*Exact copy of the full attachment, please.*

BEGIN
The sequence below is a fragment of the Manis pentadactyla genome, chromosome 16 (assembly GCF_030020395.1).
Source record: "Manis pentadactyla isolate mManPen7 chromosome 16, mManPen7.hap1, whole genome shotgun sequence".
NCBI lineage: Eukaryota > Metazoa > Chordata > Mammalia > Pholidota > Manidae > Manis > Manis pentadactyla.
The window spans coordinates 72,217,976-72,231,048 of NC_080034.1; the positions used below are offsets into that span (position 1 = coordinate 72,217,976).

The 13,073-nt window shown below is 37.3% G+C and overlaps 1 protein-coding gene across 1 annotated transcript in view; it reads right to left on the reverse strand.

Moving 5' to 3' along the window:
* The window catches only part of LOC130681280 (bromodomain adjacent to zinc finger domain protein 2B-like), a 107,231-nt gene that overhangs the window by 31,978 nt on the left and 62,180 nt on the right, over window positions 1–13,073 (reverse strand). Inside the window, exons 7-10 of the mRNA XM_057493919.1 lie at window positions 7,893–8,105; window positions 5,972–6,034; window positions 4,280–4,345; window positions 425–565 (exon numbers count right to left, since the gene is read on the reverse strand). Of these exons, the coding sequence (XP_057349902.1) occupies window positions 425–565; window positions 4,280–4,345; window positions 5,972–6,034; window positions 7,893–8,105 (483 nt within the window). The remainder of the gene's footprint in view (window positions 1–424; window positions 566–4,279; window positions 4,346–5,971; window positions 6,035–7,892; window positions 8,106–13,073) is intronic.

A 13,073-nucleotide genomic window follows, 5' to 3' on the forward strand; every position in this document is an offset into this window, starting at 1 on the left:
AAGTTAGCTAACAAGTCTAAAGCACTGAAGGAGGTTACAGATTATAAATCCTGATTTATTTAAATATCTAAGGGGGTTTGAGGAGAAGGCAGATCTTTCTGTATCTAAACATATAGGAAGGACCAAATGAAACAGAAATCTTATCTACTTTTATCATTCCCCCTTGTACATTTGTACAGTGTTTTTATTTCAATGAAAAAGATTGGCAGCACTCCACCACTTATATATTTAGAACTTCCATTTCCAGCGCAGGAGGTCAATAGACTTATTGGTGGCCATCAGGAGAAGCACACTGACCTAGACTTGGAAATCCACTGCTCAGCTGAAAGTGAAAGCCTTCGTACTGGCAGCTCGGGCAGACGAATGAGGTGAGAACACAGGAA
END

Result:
The sequence below is a fragment of the Manis pentadactyla genome, chromosome 16 (assembly GCF_030020395.1).
Source record: "Manis pentadactyla isolate mManPen7 chromosome 16, mManPen7.hap1, whole genome shotgun sequence".
NCBI lineage: Eukaryota > Metazoa > Chordata > Mammalia > Pholidota > Manidae > Manis > Manis pentadactyla.
The window spans coordinates 72,217,976-72,231,048 of NC_080034.1; the positions used below are offsets into that span (position 1 = coordinate 72,217,976).

The 13,073-nt window shown below is 37.3% G+C and overlaps 1 protein-coding gene across 1 annotated transcript in view; it reads right to left on the reverse strand.

Moving 5' to 3' along the window:
* The window catches only part of LOC130681280 (bromodomain adjacent to zinc finger domain protein 2B-like), a 107,231-nt gene that overhangs the window by 31,978 nt on the left and 62,180 nt on the right, over window positions 1–13,073 (reverse strand). Inside the window, exons 7-10 of the mRNA XM_057493919.1 lie at window positions 7,893–8,105; window positions 5,972–6,034; window positions 4,280–4,345; window positions 425–565 (exon numbers count right to left, since the gene is read on the reverse strand). Of these exons, the coding sequence (XP_057349902.1) occupies window positions 425–565; window positions 4,280–4,345; window positions 5,972–6,034; window positions 7,893–8,105 (483 nt within the window). The remainder of the gene's footprint in view (window positions 1–424; window positions 566–4,279; window positions 4,346–5,971; window positions 6,035–7,892; window positions 8,106–13,073) is intronic.

A 13,073-nucleotide genomic window follows, 5' to 3' on the forward strand; every position in this document is an offset into this window, starting at 1 on the left:
AAGTTAGCTAACAAGTCTAAAGCACTGAAGGAGGTTACAGATTATAAATCCTGATTTATTTAAATATCTAAGGGGGTTTGAGGAGAAGGCAGATCTTTCTGTATCTAAACATATAGGAAGGACCAAATGAAACAGAAATCTTATCTACTTTTATCATTCCCCCTTGTACATTTGTACAGTGTTTTTATTTCAATGAAAAAGATTGGCAGCACTCCACCACTTATATATTTAGAACTTCCATTTCCAGCGCAGGAGGTCAATAGACTTATTGGTGGCCATCAGGAGAAGCACACTGACCTAGACTTGGAAATCCACTGCTCAGCTGAAAGTGAAAGCCTTCGTACTGGCAGCTCGGGCAGACGAATGAGGTGAGAACACAGGAA